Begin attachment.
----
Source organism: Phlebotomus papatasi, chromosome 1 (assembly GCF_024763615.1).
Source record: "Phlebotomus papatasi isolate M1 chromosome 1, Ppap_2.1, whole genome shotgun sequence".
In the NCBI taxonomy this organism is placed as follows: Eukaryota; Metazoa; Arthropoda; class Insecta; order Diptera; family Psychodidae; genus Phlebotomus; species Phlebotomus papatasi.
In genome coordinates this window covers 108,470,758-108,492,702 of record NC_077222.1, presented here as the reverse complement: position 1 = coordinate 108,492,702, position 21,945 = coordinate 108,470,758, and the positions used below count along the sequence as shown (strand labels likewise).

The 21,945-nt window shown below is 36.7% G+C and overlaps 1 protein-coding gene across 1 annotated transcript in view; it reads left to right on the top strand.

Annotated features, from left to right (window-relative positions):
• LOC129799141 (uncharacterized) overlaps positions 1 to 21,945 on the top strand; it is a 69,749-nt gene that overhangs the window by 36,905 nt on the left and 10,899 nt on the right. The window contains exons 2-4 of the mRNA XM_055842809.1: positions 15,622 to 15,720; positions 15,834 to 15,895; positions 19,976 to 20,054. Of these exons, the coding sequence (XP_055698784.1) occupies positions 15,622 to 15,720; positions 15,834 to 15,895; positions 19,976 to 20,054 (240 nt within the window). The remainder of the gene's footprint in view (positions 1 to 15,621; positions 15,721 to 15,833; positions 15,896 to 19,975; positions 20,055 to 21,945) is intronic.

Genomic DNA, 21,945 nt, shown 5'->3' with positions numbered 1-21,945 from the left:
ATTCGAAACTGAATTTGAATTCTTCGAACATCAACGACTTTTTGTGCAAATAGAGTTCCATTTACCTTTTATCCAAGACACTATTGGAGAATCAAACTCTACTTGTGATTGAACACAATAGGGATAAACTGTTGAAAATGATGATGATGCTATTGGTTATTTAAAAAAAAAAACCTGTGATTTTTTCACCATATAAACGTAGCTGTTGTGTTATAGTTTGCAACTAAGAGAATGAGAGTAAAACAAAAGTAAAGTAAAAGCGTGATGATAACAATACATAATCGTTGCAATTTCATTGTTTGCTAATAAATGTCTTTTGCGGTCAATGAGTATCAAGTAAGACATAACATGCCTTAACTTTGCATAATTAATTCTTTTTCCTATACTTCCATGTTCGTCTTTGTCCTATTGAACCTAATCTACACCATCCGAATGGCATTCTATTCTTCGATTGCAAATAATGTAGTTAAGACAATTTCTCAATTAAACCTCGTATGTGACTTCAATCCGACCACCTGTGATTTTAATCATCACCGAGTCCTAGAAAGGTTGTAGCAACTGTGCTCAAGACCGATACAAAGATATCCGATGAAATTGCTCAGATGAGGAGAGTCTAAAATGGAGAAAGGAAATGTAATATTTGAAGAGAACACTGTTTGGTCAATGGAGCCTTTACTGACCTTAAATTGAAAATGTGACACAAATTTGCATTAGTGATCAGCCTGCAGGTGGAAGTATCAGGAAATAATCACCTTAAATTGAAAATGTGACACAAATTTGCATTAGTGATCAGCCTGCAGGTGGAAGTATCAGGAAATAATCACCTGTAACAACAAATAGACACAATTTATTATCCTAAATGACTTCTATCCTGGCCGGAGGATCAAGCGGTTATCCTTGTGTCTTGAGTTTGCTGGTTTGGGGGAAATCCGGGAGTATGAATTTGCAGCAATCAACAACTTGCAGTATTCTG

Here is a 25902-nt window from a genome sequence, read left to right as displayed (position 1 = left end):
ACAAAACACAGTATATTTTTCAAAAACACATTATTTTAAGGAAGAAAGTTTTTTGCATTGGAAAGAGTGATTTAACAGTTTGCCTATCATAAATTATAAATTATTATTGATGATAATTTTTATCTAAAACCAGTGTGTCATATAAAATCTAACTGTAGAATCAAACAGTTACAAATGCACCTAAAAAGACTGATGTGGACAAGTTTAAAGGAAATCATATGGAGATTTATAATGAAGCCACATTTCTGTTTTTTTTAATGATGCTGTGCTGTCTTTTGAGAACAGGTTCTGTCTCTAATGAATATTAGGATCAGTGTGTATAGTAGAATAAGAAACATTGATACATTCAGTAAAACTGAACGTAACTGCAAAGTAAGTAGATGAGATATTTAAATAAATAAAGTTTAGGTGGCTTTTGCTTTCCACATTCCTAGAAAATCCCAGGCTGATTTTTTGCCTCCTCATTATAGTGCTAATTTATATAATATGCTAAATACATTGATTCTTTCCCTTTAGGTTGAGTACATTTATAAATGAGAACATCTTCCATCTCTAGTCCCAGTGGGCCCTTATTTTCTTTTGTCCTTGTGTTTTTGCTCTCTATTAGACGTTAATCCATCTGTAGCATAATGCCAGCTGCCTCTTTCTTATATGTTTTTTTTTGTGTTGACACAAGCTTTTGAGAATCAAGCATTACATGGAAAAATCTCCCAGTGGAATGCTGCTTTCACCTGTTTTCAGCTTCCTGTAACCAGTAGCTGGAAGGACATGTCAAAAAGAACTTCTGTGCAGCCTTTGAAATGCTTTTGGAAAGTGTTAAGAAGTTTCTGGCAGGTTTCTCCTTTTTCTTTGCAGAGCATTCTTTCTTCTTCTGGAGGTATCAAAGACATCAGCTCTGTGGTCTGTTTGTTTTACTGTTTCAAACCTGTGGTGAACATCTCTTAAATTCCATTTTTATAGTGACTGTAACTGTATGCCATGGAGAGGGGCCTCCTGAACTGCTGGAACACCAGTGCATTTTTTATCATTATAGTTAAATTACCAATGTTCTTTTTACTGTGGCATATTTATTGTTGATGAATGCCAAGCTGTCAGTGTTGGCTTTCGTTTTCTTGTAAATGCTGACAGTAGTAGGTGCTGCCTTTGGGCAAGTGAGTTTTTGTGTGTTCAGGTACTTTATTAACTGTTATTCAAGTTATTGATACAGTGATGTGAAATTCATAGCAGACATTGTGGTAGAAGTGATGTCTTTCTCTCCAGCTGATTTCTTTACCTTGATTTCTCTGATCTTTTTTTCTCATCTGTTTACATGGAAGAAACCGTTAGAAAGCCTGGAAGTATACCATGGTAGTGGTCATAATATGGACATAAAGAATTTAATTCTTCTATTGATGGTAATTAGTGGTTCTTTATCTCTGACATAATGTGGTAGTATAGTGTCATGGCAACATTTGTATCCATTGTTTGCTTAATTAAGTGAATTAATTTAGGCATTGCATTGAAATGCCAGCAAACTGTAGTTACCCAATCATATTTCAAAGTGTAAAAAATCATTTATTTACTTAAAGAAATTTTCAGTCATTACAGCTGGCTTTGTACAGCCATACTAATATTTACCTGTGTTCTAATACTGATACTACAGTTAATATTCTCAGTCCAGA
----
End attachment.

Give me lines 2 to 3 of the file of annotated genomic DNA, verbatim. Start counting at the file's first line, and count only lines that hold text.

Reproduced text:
Source record: "Phlebotomus papatasi isolate M1 chromosome 1, Ppap_2.1, whole genome shotgun sequence".
In the NCBI taxonomy this organism is placed as follows: Eukaryota; Metazoa; Arthropoda; class Insecta; order Diptera; family Psychodidae; genus Phlebotomus; species Phlebotomus papatasi.